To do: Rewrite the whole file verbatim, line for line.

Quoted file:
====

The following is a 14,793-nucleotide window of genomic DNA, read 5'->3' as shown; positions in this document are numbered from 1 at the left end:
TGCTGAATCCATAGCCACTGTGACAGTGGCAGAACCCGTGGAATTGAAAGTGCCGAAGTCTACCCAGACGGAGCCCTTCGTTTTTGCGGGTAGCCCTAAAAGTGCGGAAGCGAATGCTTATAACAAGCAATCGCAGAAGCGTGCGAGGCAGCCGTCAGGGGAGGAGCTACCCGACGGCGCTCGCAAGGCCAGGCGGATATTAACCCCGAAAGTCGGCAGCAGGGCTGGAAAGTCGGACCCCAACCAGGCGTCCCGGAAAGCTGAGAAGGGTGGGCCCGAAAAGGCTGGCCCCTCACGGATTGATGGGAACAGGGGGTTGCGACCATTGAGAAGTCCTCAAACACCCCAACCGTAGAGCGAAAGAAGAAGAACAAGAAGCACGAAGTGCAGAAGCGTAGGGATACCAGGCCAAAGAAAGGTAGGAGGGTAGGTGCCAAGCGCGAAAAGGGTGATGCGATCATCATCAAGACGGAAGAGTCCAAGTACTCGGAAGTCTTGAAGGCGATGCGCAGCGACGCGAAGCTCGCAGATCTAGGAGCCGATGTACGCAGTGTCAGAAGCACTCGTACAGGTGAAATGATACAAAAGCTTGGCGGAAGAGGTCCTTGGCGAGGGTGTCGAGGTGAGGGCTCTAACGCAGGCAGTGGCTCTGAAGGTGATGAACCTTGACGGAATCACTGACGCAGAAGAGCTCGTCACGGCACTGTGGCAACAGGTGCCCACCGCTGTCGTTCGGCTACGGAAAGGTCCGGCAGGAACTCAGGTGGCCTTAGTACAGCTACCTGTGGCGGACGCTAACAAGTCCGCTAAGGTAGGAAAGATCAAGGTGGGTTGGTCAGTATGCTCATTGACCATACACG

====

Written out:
The following is a 14,793-nucleotide window of genomic DNA, read 5'->3' as shown; positions in this document are numbered from 1 at the left end:
TGCTGAATCCATAGCCACTGTGACAGTGGCAGAACCCGTGGAATTGAAAGTGCCGAAGTCTACCCAGACGGAGCCCTTCGTTTTTGCGGGTAGCCCTAAAAGTGCGGAAGCGAATGCTTATAACAAGCAATCGCAGAAGCGTGCGAGGCAGCCGTCAGGGGAGGAGCTACCCGACGGCGCTCGCAAGGCCAGGCGGATATTAACCCCGAAAGTCGGCAGCAGGGCTGGAAAGTCGGACCCCAACCAGGCGTCCCGGAAAGCTGAGAAGGGTGGGCCCGAAAAGGCTGGCCCCTCACGGATTGATGGGAACAGGGGGTTGCGACCATTGAGAAGTCCTCAAACACCCCAACCGTAGAGCGAAAGAAGAAGAACAAGAAGCACGAAGTGCAGAAGCGTAGGGATACCAGGCCAAAGAAAGGTAGGAGGGTAGGTGCCAAGCGCGAAAAGGGTGATGCGATCATCATCAAGACGGAAGAGTCCAAGTACTCGGAAGTCTTGAAGGCGATGCGCAGCGACGCGAAGCTCGCAGATCTAGGAGCCGATGTACGCAGTGTCAGAAGCACTCGTACAGGTGAAATGATACAAAAGCTTGGCGGAAGAGGTCCTTGGCGAGGGTGTCGAGGTGAGGGCTCTAACGCAGGCAGTGGCTCTGAAGGTGATGAACCTTGACGGAATCACTGACGCAGAAGAGCTCGTCACGGCACTGTGGCAACAGGTGCCCACCGCTGTCGTTCGGCTACGGAAAGGTCCGGCAGGAACTCAGGTGGCCTTAGTACAGCTACCTGTGGCGGACGCTAACAAGTCCGCTAAGGTAGGAAAGATCAAGGTGGGTTGGTCAGTATGCTCATTGACCATACACG